Teaching the Brain to Take Drugs

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Science  26 Jun 1998:
Vol. 280, Issue 5372, pp. 2045-2047
DOI: 10.1126/science.280.5372.2045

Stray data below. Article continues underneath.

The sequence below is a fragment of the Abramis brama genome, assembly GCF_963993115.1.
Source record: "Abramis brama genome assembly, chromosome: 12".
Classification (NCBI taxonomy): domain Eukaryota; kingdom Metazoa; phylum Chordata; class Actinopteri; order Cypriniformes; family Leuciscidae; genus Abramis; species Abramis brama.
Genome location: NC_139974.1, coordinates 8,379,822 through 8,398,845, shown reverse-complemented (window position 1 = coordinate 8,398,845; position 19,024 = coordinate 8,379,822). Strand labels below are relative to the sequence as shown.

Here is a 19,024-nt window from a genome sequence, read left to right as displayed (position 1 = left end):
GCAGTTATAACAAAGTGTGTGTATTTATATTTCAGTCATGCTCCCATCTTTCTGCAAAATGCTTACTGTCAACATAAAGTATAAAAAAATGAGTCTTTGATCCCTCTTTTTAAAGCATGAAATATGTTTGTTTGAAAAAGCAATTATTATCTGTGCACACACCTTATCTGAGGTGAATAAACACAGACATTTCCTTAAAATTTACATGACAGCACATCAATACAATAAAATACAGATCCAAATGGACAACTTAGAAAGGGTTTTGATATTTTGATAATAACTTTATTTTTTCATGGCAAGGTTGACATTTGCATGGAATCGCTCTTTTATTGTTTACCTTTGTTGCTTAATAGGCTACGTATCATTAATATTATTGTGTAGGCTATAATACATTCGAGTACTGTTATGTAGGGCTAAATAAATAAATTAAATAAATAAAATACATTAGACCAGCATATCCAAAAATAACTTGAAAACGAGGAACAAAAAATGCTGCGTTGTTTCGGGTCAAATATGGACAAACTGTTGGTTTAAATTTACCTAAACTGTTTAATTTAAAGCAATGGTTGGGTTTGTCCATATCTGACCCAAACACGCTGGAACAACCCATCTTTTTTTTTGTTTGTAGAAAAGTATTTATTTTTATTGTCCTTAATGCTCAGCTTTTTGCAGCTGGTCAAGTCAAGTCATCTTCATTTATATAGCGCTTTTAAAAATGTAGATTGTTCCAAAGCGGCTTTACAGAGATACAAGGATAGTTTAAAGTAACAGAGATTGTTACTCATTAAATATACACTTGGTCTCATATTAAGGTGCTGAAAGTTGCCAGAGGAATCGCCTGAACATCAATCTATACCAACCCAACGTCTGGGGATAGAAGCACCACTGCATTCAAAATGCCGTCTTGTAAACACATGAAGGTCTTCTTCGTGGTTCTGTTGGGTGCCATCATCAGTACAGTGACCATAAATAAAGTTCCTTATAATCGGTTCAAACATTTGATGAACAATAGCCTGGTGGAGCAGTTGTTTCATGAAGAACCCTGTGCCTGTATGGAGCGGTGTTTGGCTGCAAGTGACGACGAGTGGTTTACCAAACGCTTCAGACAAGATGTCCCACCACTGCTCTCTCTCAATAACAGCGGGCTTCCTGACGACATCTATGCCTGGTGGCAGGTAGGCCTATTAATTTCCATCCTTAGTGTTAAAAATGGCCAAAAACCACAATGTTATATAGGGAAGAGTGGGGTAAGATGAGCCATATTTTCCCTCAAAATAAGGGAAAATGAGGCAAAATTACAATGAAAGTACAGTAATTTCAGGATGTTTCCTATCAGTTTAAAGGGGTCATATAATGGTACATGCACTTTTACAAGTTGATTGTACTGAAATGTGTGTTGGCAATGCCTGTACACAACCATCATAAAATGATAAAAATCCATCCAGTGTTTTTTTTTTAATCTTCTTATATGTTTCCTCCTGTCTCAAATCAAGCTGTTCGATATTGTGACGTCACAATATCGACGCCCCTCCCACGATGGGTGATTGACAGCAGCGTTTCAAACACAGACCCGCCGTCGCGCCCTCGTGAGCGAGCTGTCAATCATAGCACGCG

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New evidence is indicating that, along with dopamine, another neurotransmitter, glutamate, may contribute to the learning of addictive behavior by producing long-term, stable changes in the brain that lead to compulsive drug-seeking. Researchers have found, for example, that blocking glutamate transmission in rats prevents behavioral sensitization, in which repeated doses of amphetamine or cocaine make the animals increasingly frantic and more likely to engage in purposeless motions; this may parallel the increasing anxiety and drug craving that humans feel after repeated hits of amphetamine or cocaine. Scientists have also identified lasting cellular and molecular changes that seem to increase activity in the brain's glutamate circuitry in animals given cocaine; brain imaging studies in humans have buttressed the theory that these circuits may be reactivated during drug cravings. If the notion that glutamate plays such a critical role in addiction holds true, drugs that block glutamate activity could one day help addicts kick their habit.